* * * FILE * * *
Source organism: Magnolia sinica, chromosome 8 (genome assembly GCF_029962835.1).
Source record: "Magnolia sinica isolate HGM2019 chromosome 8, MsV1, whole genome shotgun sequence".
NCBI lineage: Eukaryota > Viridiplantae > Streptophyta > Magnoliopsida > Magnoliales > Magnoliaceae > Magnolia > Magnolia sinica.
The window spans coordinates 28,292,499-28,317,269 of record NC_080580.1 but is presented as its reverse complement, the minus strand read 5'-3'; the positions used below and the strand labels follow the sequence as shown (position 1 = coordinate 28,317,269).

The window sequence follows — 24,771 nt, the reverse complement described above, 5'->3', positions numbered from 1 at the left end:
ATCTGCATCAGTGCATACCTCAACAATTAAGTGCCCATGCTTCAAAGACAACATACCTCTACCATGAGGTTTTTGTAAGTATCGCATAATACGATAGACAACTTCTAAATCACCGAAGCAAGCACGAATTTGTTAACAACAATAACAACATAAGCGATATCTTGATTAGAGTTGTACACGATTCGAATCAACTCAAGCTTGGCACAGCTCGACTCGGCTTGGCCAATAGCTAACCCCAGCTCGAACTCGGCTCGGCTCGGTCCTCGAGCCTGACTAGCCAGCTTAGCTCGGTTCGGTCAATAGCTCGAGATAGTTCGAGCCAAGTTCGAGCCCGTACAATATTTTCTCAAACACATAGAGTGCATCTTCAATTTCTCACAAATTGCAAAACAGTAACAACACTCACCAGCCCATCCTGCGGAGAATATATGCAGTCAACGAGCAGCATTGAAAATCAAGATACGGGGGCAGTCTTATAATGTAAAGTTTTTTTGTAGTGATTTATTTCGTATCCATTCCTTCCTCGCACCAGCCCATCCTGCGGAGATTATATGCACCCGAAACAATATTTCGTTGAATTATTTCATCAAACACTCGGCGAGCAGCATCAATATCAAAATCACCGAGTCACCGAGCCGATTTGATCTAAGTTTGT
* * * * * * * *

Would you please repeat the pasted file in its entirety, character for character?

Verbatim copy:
Source organism: Magnolia sinica, chromosome 8 (genome assembly GCF_029962835.1).
Source record: "Magnolia sinica isolate HGM2019 chromosome 8, MsV1, whole genome shotgun sequence".
NCBI lineage: Eukaryota > Viridiplantae > Streptophyta > Magnoliopsida > Magnoliales > Magnoliaceae > Magnolia > Magnolia sinica.
The window spans coordinates 28,292,499-28,317,269 of record NC_080580.1 but is presented as its reverse complement, the minus strand read 5'-3'; the positions used below and the strand labels follow the sequence as shown (position 1 = coordinate 28,317,269).

The window sequence follows — 24,771 nt, the reverse complement described above, 5'->3', positions numbered from 1 at the left end:
ATCTGCATCAGTGCATACCTCAACAATTAAGTGCCCATGCTTCAAAGACAACATACCTCTACCATGAGGTTTTTGTAAGTATCGCATAATACGATAGACAACTTCTAAATCACCGAAGCAAGCACGAATTTGTTAACAACAATAACAACATAAGCGATATCTTGATTAGAGTTGTACACGATTCGAATCAACTCAAGCTTGGCACAGCTCGACTCGGCTTGGCCAATAGCTAACCCCAGCTCGAACTCGGCTCGGCTCGGTCCTCGAGCCTGACTAGCCAGCTTAGCTCGGTTCGGTCAATAGCTCGAGATAGTTCGAGCCAAGTTCGAGCCCGTACAATATTTTCTCAAACACATAGAGTGCATCTTCAATTTCTCACAAATTGCAAAACAGTAACAACACTCACCAGCCCATCCTGCGGAGAATATATGCAGTCAACGAGCAGCATTGAAAATCAAGATACGGGGGCAGTCTTATAATGTAAAGTTTTTTTGTAGTGATTTATTTCGTATCCATTCCTTCCTCGCACCAGCCCATCCTGCGGAGATTATATGCACCCGAAACAATATTTCGTTGAATTATTTCATCAAACACTCGGCGAGCAGCATCAATATCAAAATCACCGAGTCACCGAGCCGATTTGATCTAAGTTTGT